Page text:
Australians are celebrating their national public holiday with festivals, parties and ceremonies taking place across the country. Australia Day, observed annually on 26 January, marks the arrival of the first fleet of convict ships from Britain in 1788, but now celebrates contemporary Australia and its vibrant society, cultures and landscape.
What is the history behind Australia Day?
Australia Day marks the anniversary of the arrival of the First Fleet of 11 convict ships from Great Britain, and the raising of the Union Jack at Sydney Cove by its commander Captain Arthur Phillip, in 1788.
Documents dating back to the 19th century recorded the earliest Australia Day celebrations, referring to First Landing Day or Foundation Day. Immigrants who had prospered in New South Wales – and the offspring of convicts – began to hold annual dinners.
Governor Lachlan MacQuarie, who had influence on the transformation from penal colony to free settlement, made the 30th anniversary of the day a public holiday in 1818.
The tradition of having Australia Day as a national holiday on 26 January is a recent one, however. All the Australian states and territories began to mark the date with the name Australia Day in 1935. In 1994, it was made a public holiday.
Why is it also referred to as Invasion Day?
The refusal to celebrate Australia Day is part of an ongoing fight for the recognition of the abuse of Indigenous people's rights. To this day, rallies and protests marking the Day of Mourning – dubbed by some as Invasion Day – are held on Australia Day.
First held in 1938, Invasion Day demonstrations marked the mistreatment and seizure of land when the first ships landed. The first march was organised by two bodies. One protest was held in Victoria by the Australian Aborigines League, which was led by William Cooper. The other was organised by the Aborigines Progressive Association in New South Wales, by Jack Patten.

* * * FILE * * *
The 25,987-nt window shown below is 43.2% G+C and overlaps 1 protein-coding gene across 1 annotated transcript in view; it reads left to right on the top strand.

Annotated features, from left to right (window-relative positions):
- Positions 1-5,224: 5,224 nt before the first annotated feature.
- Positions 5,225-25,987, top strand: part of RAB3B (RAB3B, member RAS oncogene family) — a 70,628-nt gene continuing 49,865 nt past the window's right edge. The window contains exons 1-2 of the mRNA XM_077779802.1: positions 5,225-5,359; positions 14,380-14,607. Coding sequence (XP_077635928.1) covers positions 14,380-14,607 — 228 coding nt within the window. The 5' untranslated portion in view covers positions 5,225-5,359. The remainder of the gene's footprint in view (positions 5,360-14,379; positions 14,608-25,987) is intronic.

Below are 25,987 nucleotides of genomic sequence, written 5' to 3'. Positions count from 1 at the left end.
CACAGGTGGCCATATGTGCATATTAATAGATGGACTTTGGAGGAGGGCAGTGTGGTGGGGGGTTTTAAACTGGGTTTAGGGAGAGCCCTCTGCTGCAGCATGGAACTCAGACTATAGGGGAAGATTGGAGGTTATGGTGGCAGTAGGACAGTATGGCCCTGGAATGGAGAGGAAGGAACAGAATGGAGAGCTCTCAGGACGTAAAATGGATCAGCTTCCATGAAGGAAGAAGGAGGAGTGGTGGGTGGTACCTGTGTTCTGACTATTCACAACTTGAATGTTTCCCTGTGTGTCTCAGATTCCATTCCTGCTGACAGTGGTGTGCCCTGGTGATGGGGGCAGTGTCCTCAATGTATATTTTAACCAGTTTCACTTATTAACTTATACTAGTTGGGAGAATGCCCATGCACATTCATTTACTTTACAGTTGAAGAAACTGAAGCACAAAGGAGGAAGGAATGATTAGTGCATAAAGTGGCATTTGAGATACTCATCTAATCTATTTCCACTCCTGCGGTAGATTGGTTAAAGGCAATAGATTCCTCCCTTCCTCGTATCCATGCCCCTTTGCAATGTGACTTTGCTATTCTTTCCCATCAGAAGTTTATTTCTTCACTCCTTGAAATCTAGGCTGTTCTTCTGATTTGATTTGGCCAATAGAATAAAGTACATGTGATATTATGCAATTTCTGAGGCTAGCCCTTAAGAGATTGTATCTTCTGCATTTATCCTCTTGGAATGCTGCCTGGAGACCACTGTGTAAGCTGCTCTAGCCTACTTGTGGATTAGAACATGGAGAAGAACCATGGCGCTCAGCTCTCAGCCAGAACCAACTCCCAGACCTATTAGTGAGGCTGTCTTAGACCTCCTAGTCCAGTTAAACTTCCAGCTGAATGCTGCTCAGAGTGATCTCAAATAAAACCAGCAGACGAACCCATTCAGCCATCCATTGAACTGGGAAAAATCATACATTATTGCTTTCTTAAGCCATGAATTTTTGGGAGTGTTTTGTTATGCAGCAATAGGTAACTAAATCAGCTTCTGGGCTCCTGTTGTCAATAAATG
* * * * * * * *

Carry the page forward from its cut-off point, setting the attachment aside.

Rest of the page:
A re-enactment of the original Day of Mourning was staged in 1998, in which around 400 protesters marched in silence along the original route and descendants of the original protesters read their speeches.
After deliberation, the Australian government issued a formal apology in February 1998 for the wrongs inflicted on Indigenous people by successive governments. Kevin Rudd, the prime minister at the time, read out the apology for the laws and policies that "inflicted profound grief, suffering and loss". Although it was met with cheers when broadcast, some critics said they should have received compensation, as well as recognition of the injustice suffered.
Particular attention was drawn to the Stolen Generations – the young Aboriginal children who were taken from their parents by Australian Federal and State government agencies for reasons of racial assimilation.
From the late 1800s to the 1970s, church missions also removed the children, who were adopted or sent to institutions, allegedly for child protection and miscegenation. It was believed that exposing the children to "Anglo values" would prevent their languages, culture and identities from being passed on.